More than a month has passed since the government re-opened its doors, and for many Americans the political theater that defined the most recent shutdown is little more than an unpleasant memory. But those who don’t learn from history are doomed to repeat it, and the effects of the shutdown continue to manifest in subtle but significant ways.
The D.C. drama sometimes seems far away, but as many experienced during the shutdown the truth is that the fallout can be felt right in our backyard. Movement in D.C. (or in this case, lack of movement) can pose a serious threat to economic growth and stability in the Midwest, which has enjoyed unparalleled prosperity in the last decade, in no small part due to the discovery and development of the Bakken and Niobrara shale formations.
The shutdown resulted in suspension of funds for public lands managed by the Interior Department, and a significant portion of oil and gas production in the United States happens on public lands managed by the Department’s Bureau of Land Management. When funds stopped, these public lands were closed, and extensive oil and gas production operations in states like Colorado, Wyoming and North Dakota halted for the duration of the shutdown. After all, when permitting stops, drilling stops. When drilling stops, production stops, and when production stops, royalty payments are at serious risk. Investment becomes riskier, then dries up, and the effects on our economy are far-reaching.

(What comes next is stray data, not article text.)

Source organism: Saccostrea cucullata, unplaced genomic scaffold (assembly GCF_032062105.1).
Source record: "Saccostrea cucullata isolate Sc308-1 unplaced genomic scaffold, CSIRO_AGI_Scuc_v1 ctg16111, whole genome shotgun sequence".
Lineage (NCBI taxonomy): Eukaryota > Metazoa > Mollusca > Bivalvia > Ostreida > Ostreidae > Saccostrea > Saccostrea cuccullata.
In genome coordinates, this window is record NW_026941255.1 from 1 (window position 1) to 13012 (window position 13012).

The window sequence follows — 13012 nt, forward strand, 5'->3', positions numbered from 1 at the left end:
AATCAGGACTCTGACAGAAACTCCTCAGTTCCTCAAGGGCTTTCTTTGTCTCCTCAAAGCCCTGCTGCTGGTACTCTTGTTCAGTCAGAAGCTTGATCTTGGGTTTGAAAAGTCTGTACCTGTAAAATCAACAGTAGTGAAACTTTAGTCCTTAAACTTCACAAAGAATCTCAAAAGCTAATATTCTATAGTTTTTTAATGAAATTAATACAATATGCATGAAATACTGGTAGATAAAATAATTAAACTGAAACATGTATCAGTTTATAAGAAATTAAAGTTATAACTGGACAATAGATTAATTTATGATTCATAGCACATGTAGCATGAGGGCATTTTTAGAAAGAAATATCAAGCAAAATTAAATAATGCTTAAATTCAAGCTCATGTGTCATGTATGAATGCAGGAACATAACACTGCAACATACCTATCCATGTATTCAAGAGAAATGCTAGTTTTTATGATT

It’s important to remember that this scenario represents the domino effect of just one agency shutdown. Additionally, offshore operations are impacted by the closure of the Bureau of Ocean Energy Management, and all oil and gas operations, regardless of whether they take place on public land, are impacted by a blackout at the Federal Energy Regulatory Commission.
The list goes on and on and, ultimately, lack of access to resources and the supply shortage it creates begins to impact the American consumer. The price of gasoline increases, followed closely by price increases for utilities and other consumer goods and services.
Certainly, what I’m describing is a worst-case scenario, but it’s not far-fetched. We were fortunate last month to avoid major consequences, but don’t be fooled -- the ripple effect, even on a small scale, can have material impact on the economy.
The time to prepare is not during a crisis, so before the next political stalemate let us commit to gaining a better understanding of the economic ripple effect caused by government inaction and more importantly, let us commit to demanding more of the lawmakers who control the fate of our economy, our nation and the American people.
Dan Eberhart is the CEO of Canary LLC, a wellhead oilfield service company headquartered in Denver.
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